I'm only slightly biased, of course, but I happen to think that fishing is the greatest sport or recreational activity in the world.
Fishing, however, is much more than mere sport or recreation. It's hard to describe just what fishing is. Like still water, the mystique and essence of fishing run deep.
Fishing combines the best attributes of a variety of great sports and recreational activities - and the nice thing is that anyone of any age or ability can participate.
The basis of any true sport is competition. Another element is accomplishment of an established goal. It's that competition, that desire to win, that gets the heart beating and the excitement building.
If you're part of a group that shoots hoops three times a week down at the local gym, you divide into teams and compete with your friends. And the goal is to hit more baskets than the other team.
If you're a video game nut, the competition is with the bad guys on the screen trying to wipe you out. The goal is to score points.
In fishing, the competition can be multi-faceted. You can compete with yourself - try to do better than you did the last time. Or you can compete with fishing buddies, or with the fish. You also, in a sense, compete with the wind and rain and cold and heat - with Mother Nature. The goal, of course, is to catch fish, although it's a lot more complicated than that.
To describe fishing as a mere sport, as one would describe a basketball or video game, doesn't do it justice. It's much more complex.
Part of it is the fresh air and sunshine. Anyone who enjoys fishing loves it, in part, because of the opportunity to spend time out-of-doors enjoying the glories of nature.
Part of the mystique of fishing is water - the soothing rhythm of the stream or waves.
Feeling a part of a flowing creek. Relaxing in a boat or on a reservoir's shore.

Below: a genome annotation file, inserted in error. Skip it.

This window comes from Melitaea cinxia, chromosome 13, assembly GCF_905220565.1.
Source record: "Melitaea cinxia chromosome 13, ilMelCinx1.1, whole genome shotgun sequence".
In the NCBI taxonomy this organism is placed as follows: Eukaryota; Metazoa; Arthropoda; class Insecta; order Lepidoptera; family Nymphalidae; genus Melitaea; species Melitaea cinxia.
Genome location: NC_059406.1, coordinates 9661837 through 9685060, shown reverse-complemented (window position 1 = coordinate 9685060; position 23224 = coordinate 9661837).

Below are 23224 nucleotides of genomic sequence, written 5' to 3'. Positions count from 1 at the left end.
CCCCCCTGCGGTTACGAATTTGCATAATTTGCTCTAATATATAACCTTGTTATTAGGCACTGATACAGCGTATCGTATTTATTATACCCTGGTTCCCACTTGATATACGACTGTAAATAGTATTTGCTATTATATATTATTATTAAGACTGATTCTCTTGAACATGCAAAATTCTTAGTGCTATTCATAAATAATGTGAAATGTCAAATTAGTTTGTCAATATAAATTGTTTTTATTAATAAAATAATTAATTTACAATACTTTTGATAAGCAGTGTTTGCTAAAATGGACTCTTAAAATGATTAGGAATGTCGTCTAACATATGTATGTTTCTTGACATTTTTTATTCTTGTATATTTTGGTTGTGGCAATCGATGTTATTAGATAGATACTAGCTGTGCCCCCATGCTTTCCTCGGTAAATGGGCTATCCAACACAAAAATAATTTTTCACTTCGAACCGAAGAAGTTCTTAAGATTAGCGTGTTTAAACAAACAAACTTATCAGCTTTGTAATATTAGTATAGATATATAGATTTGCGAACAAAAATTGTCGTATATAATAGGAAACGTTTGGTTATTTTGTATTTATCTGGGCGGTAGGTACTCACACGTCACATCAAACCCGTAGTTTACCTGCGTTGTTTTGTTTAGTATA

Part of it is the solitude. You can enjoy solitude whether fishing by yourself or with family or friends. The mountains, the quiet, the soft sounds of nature, that's true solitude.
Part of it is the companionship. Even by yourself you feel the companionship of all in nature. And nothing beats the companionship of son, daughter, father, mother, friend, spouse or grandfather, even when the companionship is unspoken.
Unlike other sports, anyone of any age or any ability can enjoy it. Who's to say who has the most fun - the kid with a $4.99 Zebco fishing for mudcats at the local pond or the bass fisherman with $30,000 in boat and gear?
And fishing is so random, so totally unpredictable. It's been said that 99 percent of us will never have the chance to throw the winning touchdown in the Superbowl or score the winning points in the NBA championship. But any of us, even a young kid, could (with a little luck) set a new rainbow trout record. You just never know when or why the lunker is going to hit.
Fishing can be enjoyed at all levels by all sorts of people. And you never really master it. Skills, abilities and knowledge evolve from stage to stage for a whole lifetime. You never stop learning.
And there are always new places to go, new sights to see.
Finally, something about fishing takes us back to our roots. Something in our souls wants to continue the tradition of our ancestors who were self-sufficient and lived off the land. Certainly we'll never return to the days when we raised or killed all our own food. Nor should we want to.
But fishing allows us to hang on to our heritage, to participate in something that has been a vital part of life through the ages.
Of course, you don't need to think about all these things the next time you go fishing. That might spoil the experience. Just do one thing when you go fishing - enjoy it.
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